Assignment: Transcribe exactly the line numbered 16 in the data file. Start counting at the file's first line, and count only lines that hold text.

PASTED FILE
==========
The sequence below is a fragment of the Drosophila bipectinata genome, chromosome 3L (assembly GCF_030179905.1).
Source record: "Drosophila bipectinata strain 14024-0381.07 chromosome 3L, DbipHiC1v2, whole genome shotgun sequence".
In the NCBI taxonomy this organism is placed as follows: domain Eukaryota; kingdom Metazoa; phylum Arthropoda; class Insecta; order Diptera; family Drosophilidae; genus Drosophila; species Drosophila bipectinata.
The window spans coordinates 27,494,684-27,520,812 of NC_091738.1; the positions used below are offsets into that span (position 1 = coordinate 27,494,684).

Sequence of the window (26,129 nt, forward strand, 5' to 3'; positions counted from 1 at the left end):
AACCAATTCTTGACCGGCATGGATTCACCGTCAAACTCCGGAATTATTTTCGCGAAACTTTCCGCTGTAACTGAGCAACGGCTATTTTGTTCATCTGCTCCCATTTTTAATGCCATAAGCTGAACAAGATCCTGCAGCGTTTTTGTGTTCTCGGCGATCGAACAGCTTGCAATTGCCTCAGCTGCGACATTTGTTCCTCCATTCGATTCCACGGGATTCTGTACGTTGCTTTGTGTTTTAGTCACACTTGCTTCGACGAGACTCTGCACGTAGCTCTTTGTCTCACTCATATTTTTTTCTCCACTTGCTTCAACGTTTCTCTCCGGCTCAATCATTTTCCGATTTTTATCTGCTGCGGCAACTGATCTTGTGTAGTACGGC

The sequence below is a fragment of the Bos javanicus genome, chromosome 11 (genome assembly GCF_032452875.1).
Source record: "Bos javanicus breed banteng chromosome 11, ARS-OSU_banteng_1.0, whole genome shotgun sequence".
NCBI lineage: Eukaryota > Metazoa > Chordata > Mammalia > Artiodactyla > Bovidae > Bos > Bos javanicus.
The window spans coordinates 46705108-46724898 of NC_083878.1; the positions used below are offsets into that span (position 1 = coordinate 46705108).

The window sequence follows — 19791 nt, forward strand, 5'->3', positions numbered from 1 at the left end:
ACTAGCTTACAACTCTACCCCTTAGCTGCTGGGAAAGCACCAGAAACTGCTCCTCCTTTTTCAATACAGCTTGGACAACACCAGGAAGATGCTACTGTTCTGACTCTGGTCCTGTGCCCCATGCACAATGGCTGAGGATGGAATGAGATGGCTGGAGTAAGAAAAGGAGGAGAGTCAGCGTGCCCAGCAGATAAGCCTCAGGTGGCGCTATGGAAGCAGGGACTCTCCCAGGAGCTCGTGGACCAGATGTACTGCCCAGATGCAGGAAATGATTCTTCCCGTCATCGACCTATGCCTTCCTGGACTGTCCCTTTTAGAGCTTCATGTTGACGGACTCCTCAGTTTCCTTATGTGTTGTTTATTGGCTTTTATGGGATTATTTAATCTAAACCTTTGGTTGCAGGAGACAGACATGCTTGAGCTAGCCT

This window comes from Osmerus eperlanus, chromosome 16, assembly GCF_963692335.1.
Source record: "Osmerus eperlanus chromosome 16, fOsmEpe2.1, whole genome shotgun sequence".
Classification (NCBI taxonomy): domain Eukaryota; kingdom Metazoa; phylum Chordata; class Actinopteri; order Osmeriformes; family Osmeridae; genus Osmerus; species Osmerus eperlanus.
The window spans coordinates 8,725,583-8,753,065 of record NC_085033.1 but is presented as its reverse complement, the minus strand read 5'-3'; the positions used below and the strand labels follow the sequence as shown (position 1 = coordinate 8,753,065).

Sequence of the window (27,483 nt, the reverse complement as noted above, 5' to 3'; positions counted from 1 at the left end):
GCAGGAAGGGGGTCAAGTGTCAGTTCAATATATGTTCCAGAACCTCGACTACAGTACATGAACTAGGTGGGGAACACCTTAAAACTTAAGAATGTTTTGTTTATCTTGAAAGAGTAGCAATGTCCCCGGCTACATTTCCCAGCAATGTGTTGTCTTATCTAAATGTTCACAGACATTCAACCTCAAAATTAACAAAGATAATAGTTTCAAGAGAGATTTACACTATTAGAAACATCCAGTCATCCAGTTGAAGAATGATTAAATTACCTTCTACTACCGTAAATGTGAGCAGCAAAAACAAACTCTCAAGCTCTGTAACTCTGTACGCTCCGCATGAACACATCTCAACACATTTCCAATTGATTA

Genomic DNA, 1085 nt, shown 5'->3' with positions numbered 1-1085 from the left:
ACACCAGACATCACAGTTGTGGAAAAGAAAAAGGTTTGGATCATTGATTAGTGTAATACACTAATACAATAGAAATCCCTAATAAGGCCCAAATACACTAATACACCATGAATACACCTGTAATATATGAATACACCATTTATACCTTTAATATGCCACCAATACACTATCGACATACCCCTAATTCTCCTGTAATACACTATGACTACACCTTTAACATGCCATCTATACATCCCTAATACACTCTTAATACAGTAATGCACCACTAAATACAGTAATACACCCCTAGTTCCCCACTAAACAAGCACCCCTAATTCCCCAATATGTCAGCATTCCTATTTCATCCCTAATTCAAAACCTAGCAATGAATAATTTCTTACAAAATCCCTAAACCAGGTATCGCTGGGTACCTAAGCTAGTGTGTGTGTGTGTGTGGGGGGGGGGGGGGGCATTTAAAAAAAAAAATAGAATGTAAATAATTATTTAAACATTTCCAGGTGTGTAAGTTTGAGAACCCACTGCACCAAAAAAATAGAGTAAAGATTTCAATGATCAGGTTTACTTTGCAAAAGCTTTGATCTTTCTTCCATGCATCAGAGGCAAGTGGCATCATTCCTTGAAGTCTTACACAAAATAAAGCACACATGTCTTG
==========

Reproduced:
The window spans coordinates 8,725,583-8,753,065 of record NC_085033.1 but is presented as its reverse complement, the minus strand read 5'-3'; the positions used below and the strand labels follow the sequence as shown (position 1 = coordinate 8,753,065).